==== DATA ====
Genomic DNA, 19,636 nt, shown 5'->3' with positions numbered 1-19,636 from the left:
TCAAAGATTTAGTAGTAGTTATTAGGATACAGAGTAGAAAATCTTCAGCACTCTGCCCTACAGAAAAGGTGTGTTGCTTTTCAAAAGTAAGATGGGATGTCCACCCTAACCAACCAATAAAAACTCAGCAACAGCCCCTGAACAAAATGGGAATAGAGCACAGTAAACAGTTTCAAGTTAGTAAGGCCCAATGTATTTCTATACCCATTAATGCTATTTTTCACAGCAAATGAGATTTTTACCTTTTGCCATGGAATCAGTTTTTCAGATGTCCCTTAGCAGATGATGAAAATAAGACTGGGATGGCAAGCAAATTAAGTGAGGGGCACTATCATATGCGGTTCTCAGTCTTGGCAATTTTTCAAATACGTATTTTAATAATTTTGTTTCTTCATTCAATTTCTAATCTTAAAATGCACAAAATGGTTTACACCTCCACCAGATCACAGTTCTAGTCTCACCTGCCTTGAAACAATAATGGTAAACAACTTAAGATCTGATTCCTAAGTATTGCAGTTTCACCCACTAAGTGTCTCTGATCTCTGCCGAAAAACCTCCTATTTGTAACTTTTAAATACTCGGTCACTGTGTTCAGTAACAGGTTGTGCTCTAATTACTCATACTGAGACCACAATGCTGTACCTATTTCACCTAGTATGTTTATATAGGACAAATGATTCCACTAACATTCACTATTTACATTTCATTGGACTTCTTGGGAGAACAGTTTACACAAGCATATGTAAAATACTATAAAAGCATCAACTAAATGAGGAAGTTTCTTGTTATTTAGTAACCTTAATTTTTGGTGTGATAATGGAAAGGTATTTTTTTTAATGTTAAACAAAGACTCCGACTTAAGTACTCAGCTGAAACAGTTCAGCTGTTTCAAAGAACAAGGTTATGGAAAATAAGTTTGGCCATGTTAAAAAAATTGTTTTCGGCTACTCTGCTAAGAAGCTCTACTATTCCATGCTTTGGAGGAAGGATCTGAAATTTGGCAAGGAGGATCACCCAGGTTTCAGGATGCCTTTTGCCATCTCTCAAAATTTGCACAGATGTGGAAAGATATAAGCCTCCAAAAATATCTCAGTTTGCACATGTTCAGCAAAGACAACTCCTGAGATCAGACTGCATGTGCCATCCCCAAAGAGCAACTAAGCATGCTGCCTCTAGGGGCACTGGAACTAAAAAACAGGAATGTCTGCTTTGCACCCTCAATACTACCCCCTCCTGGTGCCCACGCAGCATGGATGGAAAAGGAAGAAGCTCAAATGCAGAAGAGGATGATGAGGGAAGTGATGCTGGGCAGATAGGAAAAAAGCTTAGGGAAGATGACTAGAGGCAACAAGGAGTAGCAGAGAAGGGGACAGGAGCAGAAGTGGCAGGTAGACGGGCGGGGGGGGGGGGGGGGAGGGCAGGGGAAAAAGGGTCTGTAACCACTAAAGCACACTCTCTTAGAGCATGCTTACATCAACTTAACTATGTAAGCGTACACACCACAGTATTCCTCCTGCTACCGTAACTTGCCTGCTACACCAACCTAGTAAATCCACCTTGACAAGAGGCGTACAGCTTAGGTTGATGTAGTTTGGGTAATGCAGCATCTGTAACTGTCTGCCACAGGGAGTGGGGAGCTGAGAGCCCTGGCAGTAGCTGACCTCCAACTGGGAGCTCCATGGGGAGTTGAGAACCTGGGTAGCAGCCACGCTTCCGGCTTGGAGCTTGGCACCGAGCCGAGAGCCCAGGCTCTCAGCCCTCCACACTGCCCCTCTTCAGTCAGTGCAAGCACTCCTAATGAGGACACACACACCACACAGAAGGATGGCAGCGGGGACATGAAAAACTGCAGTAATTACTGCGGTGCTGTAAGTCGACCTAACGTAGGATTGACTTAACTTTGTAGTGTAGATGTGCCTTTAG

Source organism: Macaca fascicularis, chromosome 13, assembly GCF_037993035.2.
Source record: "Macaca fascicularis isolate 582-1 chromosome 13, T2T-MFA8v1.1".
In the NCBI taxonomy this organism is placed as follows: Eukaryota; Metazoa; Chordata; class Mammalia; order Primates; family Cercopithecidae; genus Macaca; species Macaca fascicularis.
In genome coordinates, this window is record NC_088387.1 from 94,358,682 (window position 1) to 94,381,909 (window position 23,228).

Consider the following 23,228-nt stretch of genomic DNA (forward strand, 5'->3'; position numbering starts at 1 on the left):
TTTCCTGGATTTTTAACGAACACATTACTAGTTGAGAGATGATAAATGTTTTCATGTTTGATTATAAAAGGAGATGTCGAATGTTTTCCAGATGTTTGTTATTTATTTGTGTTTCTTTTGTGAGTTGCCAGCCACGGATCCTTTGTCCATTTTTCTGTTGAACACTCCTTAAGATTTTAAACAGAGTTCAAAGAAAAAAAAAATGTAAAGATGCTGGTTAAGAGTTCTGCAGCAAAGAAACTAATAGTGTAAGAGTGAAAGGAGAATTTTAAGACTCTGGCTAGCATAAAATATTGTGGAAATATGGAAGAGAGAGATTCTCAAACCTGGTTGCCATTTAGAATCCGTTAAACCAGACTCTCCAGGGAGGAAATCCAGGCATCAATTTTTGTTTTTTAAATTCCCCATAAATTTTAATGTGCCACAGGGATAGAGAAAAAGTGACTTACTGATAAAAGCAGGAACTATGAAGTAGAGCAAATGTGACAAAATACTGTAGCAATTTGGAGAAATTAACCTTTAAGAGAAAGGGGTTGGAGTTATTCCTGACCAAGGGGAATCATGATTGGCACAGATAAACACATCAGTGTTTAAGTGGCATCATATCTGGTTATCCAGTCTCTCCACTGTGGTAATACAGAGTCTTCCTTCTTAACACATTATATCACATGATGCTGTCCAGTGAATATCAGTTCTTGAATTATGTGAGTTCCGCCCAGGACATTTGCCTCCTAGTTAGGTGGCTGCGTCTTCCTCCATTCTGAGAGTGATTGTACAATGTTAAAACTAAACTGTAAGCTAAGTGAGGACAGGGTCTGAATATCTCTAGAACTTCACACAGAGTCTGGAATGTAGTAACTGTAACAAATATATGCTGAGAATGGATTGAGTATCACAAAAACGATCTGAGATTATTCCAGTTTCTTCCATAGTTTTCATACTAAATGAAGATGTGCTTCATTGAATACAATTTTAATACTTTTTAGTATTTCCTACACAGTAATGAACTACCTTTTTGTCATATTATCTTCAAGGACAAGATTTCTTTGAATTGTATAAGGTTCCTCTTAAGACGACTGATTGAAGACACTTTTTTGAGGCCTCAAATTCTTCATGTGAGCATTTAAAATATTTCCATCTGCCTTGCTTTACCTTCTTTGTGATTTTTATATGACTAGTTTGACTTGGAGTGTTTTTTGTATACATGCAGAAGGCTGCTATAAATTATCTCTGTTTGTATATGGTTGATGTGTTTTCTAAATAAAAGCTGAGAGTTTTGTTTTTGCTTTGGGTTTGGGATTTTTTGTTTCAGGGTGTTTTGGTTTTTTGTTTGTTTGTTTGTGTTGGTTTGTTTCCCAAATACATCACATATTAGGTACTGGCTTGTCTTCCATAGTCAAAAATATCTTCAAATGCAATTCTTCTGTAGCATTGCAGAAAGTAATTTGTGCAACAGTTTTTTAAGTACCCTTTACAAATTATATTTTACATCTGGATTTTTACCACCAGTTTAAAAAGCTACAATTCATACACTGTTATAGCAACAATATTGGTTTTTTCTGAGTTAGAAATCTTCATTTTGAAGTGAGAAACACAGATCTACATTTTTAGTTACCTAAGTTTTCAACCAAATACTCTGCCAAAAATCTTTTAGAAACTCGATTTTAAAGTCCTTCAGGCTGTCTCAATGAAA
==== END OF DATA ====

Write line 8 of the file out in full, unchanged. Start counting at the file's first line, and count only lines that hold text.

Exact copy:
TTTCCTGGATTTTTAACGAACACATTACTAGTTGAGAGATGATAAATGTTTTCATGTTTGATTATAAAAGGAGATGTCGAATGTTTTCCAGATGTTTGTTATTTATTTGTGTTTCTTTTGTGAGTTGCCAGCCACGGATCCTTTGTCCATTTTTCTGTTGAACACTCCTTAAGATTTTAAACAGAGTTCAAAGAAAAAAAAAATGTAAAGATGCTGGTTAAGAGTTCTGCAGCAAAGAAACTAATAGTGTAAGAGTGAAAGGAGAATTTTAAGACTCTGGCTAGCATAAAATATTGTGGAAATATGGAAGAGAGAGATTCTCAAACCTGGTTGCCATTTAGAATCCGTTAAACCAGACTCTCCAGGGAGGAAATCCAGGCATCAATTTTTGTTTTTTAAATTCCCCATAAATTTTAATGTGCCACAGGGATAGAGAAAAAGTGACTTACTGATAAAAGCAGGAACTATGAAGTAGAGCAAATGTGACAAAATACTGTAGCAATTTGGAGAAATTAACCTTTAAGAGAAAGGGGTTGGAGTTATTCCTGACCAAGGGGAATCATGATTGGCACAGATAAACACATCAGTGTTTAAGTGGCATCATATCTGGTTATCCAGTCTCTCCACTGTGGTAATACAGAGTCTTCCTTCTTAACACATTATATCACATGATGCTGTCCAGTGAATATCAGTTCTTGAATTATGTGAGTTCCGCCCAGGACATTTGCCTCCTAGTTAGGTGGCTGCGTCTTCCTCCATTCTGAGAGTGATTGTACAATGTTAAAACTAAACTGTAAGCTAAGTGAGGACAGGGTCTGAATATCTCTAGAACTTCACACAGAGTCTGGAATGTAGTAACTGTAACAAATATATGCTGAGAATGGATTGAGTATCACAAAAACGATCTGAGATTATTCCAGTTTCTTCCATAGTTTTCATACTAAATGAAGATGTGCTTCATTGAATACAATTTTAATACTTTTTAGTATTTCCTACACAGTAATGAACTACCTTTTTGTCATATTATCTTCAAGGACAAGATTTCTTTGAATTGTATAAGGTTCCTCTTAAGACGACTGATTGAAGACACTTTTTTGAGGCCTCAAATTCTTCATGTGAGCATTTAAAATATTTCCATCTGCCTTGCTTTACCTTCTTTGTGATTTTTATATGACTAGTTTGACTTGGAGTGTTTTTTGTATACATGCAGAAGGCTGCTATAAATTATCTCTGTTTGTATATGGTTGATGTGTTTTCTAAATAAAAGCTGAGAGTTTTGTTTTTGCTTTGGGTTTGGGATTTTTTGTTTCAGGGTGTTTTGGTTTTTTGTTTGTTTGTTTGTGTTGGTTTGTTTCCCAAATACATCACATATTAGGTACTGGCTTGTCTTCCATAGTCAAAAATATCTTCAAATGCAATTCTTCTGTAGCATTGCAGAAAGTAATTTGTGCAACAGTTTTTTAAGTACCCTTTACAAATTATATTTTACATCTGGATTTTTACCACCAGTTTAAAAAGCTACAATTCATACACTGTTATAGCAACAATATTGGTTTTTTCTGAGTTAGAAATCTTCATTTTGAAGTGAGAAACACAGATCTACATTTTTAGTTACCTAAGTTTTCAACCAAATACTCTGCCAAAAATCTTTTAGAAACTCGATTTTAAAGTCCTTCAGGCTGTCTCAATGAAA